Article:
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By ANNE PLUMMER FLAHERTY
The GOP is once again divided over how the nation should treat its most dangerous terror suspects, setting up a showdown in Congress just weeks away from elections when all members will try to sell themselves as tough on terror.
President Bush on Wednesday acknowledged for the first time that the CIA had secret prisons oversees and defended the practice of tough interrogations to force terrorists to reveal plots to attack the United States and its allies.
He revealed that 14 suspects, including the alleged mastermind of the Sept. 11 attacks, had been turned over to the Defense Department and moved to the U.S. detention center at Guantanamo Bay, Cuba, for trial.
The president also sent Congress a legislative proposal that would aid the government in prosecuting terrorists using secret military tribunals. The military’s top lawyers and a Justice Department official were expected to discuss the plan Thursday before the House Armed Services Committee.
Bush’s announcement was immediately praised by those who said his policies were necessary to win the war on terror.
"My interest is to protect our troops on the battlefield from becoming involved in a legal quagmire which would prevent us from effectively pursuing terrorists and to ensure that America can effectively protect its citizens," said Rep. Duncan Hunter, R-Calif., who chairs the Armed Services panel.
Senate Majority Leader Bill Frist, R-Tenn., said he would like to take up the bill on the Senate floor as soon as possible, leaving open the door for a vote on the measure before lawmakers break at the end of the month for election campaigning.
Senate Minority Leader Harry Reid said Bush’s decision to prosecute the terrorists held by the CIA was long overdue. But, he added, the military commission system should be properly vetted through the Armed Services Committee.
"The last thing we need is a repeat of the arrogant, go-it-alone behavior that has jeopardized and delayed efforts to bring these terrorists to justice for five years," Reid said.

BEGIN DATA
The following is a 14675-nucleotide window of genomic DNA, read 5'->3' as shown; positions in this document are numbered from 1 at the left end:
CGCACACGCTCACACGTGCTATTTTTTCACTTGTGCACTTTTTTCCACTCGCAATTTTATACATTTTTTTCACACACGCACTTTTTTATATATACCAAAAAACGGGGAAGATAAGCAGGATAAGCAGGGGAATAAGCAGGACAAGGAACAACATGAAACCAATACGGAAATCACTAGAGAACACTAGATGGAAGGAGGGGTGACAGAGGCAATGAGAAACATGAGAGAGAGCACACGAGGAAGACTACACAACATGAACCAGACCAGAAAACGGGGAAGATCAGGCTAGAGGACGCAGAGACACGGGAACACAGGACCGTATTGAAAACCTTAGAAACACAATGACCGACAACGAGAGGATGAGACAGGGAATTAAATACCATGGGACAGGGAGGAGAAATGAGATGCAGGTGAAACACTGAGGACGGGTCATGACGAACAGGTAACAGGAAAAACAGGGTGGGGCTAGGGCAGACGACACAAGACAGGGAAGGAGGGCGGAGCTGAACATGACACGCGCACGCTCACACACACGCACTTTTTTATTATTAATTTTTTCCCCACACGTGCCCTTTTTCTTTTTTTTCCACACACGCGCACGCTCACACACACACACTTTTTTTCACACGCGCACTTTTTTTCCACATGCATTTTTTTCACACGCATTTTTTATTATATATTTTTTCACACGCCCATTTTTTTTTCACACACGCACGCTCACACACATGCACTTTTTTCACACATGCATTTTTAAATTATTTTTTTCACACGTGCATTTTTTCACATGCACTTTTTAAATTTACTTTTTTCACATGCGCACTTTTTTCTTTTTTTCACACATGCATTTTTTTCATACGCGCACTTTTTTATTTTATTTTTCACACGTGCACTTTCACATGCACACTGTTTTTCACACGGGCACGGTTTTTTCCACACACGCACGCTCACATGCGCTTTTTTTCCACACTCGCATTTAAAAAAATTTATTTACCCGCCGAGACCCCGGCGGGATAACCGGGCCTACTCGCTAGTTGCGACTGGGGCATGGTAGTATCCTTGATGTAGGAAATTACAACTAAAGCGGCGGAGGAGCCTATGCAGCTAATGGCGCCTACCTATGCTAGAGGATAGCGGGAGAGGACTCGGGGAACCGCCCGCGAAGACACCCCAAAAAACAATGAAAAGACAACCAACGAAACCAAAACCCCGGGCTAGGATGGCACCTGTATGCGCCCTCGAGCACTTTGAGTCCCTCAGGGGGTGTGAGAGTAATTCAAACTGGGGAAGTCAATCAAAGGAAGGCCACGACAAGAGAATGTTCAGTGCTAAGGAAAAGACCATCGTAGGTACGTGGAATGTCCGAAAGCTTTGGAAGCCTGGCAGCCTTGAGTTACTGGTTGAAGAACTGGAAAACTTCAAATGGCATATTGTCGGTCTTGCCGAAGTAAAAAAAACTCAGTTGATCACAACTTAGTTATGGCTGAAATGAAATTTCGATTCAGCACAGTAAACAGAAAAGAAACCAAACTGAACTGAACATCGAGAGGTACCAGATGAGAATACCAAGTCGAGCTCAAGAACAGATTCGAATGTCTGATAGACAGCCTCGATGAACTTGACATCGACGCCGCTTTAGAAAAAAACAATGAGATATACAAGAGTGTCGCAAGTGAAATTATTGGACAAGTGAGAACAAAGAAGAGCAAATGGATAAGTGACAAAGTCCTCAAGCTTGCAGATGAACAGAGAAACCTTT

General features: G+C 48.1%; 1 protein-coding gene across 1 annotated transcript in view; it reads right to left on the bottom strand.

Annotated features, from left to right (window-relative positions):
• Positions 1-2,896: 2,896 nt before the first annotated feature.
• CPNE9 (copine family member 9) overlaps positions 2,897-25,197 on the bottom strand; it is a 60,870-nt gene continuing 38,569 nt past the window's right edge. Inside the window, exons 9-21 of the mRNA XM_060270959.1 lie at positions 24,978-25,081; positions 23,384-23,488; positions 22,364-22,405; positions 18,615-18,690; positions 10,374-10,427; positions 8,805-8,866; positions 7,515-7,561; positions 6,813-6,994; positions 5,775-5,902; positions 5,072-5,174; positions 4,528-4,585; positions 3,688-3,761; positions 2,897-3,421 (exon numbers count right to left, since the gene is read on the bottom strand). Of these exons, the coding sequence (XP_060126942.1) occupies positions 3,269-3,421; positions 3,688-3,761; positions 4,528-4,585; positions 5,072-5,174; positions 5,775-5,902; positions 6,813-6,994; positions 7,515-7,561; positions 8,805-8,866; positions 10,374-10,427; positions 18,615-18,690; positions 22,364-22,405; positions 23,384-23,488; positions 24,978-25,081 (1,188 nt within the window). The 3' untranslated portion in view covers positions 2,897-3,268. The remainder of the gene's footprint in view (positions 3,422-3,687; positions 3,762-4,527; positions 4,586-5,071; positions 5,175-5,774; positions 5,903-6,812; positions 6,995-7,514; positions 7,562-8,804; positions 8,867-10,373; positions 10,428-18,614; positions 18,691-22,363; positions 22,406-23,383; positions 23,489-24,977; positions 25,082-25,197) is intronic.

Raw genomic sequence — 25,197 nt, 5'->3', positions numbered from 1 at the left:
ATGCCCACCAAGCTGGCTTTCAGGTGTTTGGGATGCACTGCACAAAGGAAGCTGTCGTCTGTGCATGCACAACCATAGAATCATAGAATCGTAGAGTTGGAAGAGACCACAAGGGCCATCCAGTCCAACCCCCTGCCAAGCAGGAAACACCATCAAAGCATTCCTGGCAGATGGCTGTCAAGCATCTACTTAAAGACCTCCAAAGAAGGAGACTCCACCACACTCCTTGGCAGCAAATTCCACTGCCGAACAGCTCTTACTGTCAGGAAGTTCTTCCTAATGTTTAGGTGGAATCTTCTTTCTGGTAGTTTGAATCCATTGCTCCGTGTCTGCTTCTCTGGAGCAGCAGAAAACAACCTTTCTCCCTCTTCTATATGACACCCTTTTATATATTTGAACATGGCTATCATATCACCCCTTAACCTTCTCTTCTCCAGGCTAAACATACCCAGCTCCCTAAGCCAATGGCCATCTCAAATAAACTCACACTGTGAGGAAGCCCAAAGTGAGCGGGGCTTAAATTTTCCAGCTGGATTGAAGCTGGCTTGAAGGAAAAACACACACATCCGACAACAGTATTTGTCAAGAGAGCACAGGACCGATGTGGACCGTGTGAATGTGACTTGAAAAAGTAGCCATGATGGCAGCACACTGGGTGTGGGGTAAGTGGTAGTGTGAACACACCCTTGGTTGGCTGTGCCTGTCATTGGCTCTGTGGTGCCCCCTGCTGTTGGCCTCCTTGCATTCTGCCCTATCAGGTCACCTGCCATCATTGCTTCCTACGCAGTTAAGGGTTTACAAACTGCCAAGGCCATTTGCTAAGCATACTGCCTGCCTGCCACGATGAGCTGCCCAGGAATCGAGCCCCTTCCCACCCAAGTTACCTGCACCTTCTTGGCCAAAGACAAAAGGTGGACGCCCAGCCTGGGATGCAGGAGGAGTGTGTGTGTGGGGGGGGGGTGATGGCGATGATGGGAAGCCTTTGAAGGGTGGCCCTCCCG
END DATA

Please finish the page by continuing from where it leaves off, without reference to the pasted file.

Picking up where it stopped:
While Bush’s proposal could allow the administration to begin prosecuting high-profile terrorists as Republicans fight to keep their majority in Congress, his plan also presents political risks.
GOP moderates and Democrats oppose some aspects of the proposal because they say it could set a dangerous precedent. The legislation would deny certain legal rights to defendants common in civilian and military courts, such as the ability to access all evidence used in the prosecution to mount an adequate defense and to ban hearsay and coerced testimony.
GOP moderates challenging the proposal include three senators with hefty credentials: Sen. John McCain of Arizona, who spent more than five years as a prisoner of war in North Vietnam; Sen. Lindsey Graham of South Carolina, a former military lawyer who still serves in the Air National Guard as a reserve judge; and Sen. John Warner of Virginia, chairman of the Armed Services Committee.
Last year, Bush threatened to veto legislation proposed by the three senators to ban cruel, inhuman or degrading treatment of military detainees. He then signed the prohibition into law after the Senate voted overwhelmingly in favor of it.
While Frist has voiced support for Bush’s plan, Warner is spearheading his own draft. Meanwhile, two separate proposals are being devised by the House Armed Services Committee, one by Hunter and another by Ike Skelton of Missouri, the ranking Democrat on the panel.
Bush previously denied that he needs legislation to convene military commissions to prosecute unlawful enemy combatants. The Supreme Court ruled in June that his system was illegal and violated treaty obligations.
Democrats simultaneously praised and scolded the president’s announcement.
"It’s a shame that it took a Supreme Court opinion, a law banning torture and public outcry to get him here," said Jane Harman of California, the top Democrat on the House Intelligence Committee. "He should have done this years ago, not on the eve of an election."
Bush’s announcement "is essentially a mea culpa, cloaked in rhetoric," said Sen. Dianne Feinstein, D-Calif.
Sen. Jay Rockefeller, the top Democrat on the Senate Intelligence Committee, said he was skeptical the announcement would mean an end to the CIA prison program. Declining to discuss the details of the program because they were classified, Rockefeller, D-W.Va., would only note both the effectiveness and intense controversy surrounding the government’s interrogation system.
Regarding the announcement to transfer the handful of CIA detainees, Rockefeller said "they’ll have to show me it’s significant" and a shift in policy.
Copyright © 2006 The Associated Press